“Jay is a photographer. Everyone, say cheese!” Everyone smiled until Jay took a photo. “Jay is friends with Faith Featherway, whom I’ve met twice before: once ten years ago in Wyoming, once ten years prior to that quite locally.”
Jay didn’t understand but he wouldn’t interrupt. He prepared his pen over his notepad as Virgil Jango Skyy lectured to the congregation.
“Once, Virgil Skyy was sitting in the grass next to Virgil Blue on a misty morning,” said the old monk, in the third person. “Jango stood and pat dew from his robes. ‘Virgil Blue, have you thought about your retirement?’
“Virgil Blue said nothing.
“’You’ve said nothing for years,’ said Jango, ‘and you’re stationary like a thorny centipede bush. It may be time to choose a successor.’
“Virgil Blue said nothing.
“So Jango decided to walk. He left the monastery and stepped down steep cliffs—remember, there were no carved steps so long ago, but I was spry enough to compensate—and greeted birds hiking up. Oran dora!”
The students concurred: “Oran dora!”
“Jango walked a while without meeting anyone. He drank from the river and bowed to Virgil Green at each bridge. He thanked Virgil Green for chasing snakes from the islands. Oran dora!“
“Jango came to a large stone bird shading a man with its wings. The bird and man stood on a stone box with a closed hinged panel. He bowed to it. Oran dora!”
Even Jay joined: “Oran dora!”
“Jango sat before the bird. He saw smoke seeping from the box’s hinged panel, and he said: ‘Someone lit incense in this shrine. I should honor them by sitting and contemplating the Biggest Bird until the incense burns down and the smoke stops seeping.’
“So he sat and watched smoke seep from the box. Six silent minutes passed.
“‘I’d like to see the incense directly,’ said Jango, ‘but I’m too old and achy to open the shrine’s hinged panel. I can only hope someone comes to help me. But if no one appears, I suppose it is not the Mountain’s whim.’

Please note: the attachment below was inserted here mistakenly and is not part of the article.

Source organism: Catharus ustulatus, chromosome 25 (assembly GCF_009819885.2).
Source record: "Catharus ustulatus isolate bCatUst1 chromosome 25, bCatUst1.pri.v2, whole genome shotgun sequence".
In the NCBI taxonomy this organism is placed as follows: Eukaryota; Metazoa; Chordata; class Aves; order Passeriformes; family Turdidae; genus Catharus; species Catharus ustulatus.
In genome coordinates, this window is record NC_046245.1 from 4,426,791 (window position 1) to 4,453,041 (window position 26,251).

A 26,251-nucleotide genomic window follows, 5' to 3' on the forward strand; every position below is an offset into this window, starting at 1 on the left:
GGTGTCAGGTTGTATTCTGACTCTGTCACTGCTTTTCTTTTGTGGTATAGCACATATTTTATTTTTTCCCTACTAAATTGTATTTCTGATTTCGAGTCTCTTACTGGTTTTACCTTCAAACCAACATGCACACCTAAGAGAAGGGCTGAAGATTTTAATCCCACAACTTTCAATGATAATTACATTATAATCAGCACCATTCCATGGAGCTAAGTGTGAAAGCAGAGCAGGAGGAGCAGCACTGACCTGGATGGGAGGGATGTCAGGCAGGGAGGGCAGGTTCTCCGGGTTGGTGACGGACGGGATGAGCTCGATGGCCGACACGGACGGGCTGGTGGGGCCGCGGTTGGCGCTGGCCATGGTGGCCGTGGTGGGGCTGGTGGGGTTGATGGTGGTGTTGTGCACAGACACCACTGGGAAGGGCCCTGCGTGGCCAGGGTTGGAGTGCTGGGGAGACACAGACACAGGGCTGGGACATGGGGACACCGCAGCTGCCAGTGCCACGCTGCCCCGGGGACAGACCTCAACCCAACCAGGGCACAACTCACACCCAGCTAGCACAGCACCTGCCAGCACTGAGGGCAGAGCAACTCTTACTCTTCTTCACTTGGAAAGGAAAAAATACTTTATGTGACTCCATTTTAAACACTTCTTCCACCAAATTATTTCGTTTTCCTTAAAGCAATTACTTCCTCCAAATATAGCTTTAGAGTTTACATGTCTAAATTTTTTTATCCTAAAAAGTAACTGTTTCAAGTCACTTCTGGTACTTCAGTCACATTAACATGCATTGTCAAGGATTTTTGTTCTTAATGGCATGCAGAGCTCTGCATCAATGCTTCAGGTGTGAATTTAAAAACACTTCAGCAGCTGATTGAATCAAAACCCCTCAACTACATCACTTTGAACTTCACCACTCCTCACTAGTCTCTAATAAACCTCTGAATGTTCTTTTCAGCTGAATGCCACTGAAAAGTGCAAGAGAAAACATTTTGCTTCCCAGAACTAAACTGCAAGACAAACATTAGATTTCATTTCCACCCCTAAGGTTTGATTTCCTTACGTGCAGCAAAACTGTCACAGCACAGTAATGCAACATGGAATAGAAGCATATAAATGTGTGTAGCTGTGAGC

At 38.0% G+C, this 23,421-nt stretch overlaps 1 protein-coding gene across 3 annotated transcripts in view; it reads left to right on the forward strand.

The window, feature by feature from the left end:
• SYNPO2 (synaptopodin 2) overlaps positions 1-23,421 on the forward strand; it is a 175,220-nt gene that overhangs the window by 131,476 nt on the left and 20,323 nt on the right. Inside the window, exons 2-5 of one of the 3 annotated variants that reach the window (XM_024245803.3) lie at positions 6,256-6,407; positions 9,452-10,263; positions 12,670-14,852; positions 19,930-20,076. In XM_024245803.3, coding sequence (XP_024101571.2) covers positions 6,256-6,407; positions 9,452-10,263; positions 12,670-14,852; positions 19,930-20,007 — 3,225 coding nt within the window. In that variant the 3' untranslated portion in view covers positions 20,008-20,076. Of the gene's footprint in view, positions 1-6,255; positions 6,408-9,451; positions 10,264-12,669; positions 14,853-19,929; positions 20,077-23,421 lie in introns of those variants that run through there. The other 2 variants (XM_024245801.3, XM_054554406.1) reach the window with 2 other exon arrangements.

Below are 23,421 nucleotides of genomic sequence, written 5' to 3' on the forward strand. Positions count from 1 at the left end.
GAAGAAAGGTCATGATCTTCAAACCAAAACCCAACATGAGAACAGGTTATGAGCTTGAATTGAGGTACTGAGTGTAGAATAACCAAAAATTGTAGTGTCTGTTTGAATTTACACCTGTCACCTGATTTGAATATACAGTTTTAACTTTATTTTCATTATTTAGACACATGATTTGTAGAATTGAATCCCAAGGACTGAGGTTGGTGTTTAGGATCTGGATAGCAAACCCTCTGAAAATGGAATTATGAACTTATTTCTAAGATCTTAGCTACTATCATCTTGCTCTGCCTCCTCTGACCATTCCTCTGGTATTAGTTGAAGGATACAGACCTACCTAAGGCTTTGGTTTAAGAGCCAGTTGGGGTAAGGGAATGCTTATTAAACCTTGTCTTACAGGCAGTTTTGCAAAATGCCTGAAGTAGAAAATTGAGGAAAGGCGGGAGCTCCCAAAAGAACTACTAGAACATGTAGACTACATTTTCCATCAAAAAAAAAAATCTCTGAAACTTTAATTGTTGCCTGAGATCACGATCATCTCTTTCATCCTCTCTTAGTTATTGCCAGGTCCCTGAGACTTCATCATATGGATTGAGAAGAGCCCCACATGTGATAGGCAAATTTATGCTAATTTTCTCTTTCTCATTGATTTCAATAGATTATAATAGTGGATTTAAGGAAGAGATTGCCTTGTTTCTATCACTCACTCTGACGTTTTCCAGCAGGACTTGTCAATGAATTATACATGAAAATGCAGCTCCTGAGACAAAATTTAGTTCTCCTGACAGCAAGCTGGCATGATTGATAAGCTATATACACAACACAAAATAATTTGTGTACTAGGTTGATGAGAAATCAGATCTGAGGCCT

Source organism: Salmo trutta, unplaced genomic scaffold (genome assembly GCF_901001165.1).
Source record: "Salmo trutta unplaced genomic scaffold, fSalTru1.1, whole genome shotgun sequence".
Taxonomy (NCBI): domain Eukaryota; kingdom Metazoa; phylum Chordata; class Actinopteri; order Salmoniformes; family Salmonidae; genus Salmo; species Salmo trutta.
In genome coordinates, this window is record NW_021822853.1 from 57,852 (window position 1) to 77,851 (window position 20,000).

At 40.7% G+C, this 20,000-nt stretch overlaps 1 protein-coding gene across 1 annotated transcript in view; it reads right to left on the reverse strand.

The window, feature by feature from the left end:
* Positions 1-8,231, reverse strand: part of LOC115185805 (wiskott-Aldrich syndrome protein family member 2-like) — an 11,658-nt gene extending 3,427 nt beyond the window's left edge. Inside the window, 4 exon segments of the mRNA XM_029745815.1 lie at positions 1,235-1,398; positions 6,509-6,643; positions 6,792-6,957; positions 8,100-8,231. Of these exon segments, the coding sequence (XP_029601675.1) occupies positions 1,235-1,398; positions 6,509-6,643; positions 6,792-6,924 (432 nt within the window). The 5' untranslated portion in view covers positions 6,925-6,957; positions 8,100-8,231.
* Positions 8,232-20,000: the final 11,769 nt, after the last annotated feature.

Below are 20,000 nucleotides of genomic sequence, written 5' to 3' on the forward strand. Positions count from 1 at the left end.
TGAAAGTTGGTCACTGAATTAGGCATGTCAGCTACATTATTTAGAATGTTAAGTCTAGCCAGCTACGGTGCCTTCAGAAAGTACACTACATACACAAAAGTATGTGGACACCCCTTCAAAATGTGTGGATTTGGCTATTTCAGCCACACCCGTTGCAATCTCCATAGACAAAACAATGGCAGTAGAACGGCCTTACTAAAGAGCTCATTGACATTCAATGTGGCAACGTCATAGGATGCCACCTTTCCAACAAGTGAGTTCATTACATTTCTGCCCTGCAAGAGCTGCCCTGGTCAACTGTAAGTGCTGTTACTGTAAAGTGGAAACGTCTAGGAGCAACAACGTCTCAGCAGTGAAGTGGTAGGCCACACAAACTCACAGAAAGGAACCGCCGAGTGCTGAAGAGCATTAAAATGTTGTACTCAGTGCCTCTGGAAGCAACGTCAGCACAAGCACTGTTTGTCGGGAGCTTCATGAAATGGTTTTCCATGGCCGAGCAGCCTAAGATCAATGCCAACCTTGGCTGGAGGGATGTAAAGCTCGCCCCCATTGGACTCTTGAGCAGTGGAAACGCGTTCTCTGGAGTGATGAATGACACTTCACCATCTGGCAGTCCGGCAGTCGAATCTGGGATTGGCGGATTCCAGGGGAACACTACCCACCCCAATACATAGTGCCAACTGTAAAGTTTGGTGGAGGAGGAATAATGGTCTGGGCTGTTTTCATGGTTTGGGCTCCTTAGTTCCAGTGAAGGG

“No one appeared.
“After some time, he said: ‘If one of my students would miraculously open the shrine, I would be utterly grateful.’
“Now the hinged panel opened and a monk-boy crawled out groveling for forgiveness. He wore red robes and held a smoking cricket. ‘I’m sorry, Virgil Skyy! I know monks should not smoke outside ceremonies, so I found this hidden place to indulge. I did not know it was a shrine! I’ve spoilt holy ground!’
“’Don’t worry. This is just our mailbox. You’re the only postage I’ve had in ages. Pass me your bug-stick.’ Jango traded the bug-stick for a pine-needle. ‘When I was young, but not as young as you, I sought to smoke a bug-stick within the monastery. Before sunrise I sat in the furnace so my smoke wafted through the flue. Then Virgil Blue woke to bring logs. They opened the furnace just as I blew smoke in their face, before they wore a mask. They could have disowned me, but instead they taught me this: when you want to smoke a bug-stick, eat a pine-needle first. This promotes moderation. Now, away!’ The monk-boy ran, chewing the pine-needle.
“Jango put the cricket to his lips. The student had smoked it to the abdomen, so the smoke was harsh and made Jango cough. The cough hung in the air like a cloud. The cloud snowed into a heap, and the heap addressed him: ‘Jangster, it’s you!’
“Jango examined the smoldering cricket-butt. ‘I’ve lost my tolerance. I’m already having visions.’
“‘Haha, I’m real, silly!’ The heap of snow shuddered and became a fox. Its tail was icy fog. ‘Faith Featherway! Don’t you remember me?’
“’I can’t say I do, and I really think I would.’
“’We met in Wyoming! I told you my friend had a cat named Django? You said you owed me a cricket, and you taught me to smoke. You gave me centipede powder!’
“’I haven’t left the islands in decades. Why would I visit Wyoming? Why would I give you centipede powder?’
“’You know, I meant to ask you the same,’ said Faith. ‘It was pretty puzzling. Here, take this!’ From behind her ear she withdrew a cricket, larger and more exquisitely wrapped than any earthly specimen. Jango knew its origin waited in the next eternity, the Mountain of the Dead. ‘The Heart of the Mountain told me to exchange it for a lesson from the Virgils.’
‘”On this island, today, there’s just me and Blue.’ Jango shook a white lighter from his sleeve. ‘Allow me the honor of administering your lesson. The Blue Virgil isn’t in a speaking mood.’ Jango and Faith walked to the river and he lit the cricket. Without opposable thumbs she had a peculiar manner of smoking, lying with the cricket rest on her arm. ‘As an emissary from the Mountain’s Heart, the Biggest Bird, you must be a Zephyr. Correct?’
“’Nah, you’ve gotta be properly inside the Mountain to be a Zephyr,’ said Faith. ‘I’m just a will-o’-wisp.’
“’Let me tell you about the Zephyrs, then. I first met the Zephyrs when I visited my hometown in Kansas.’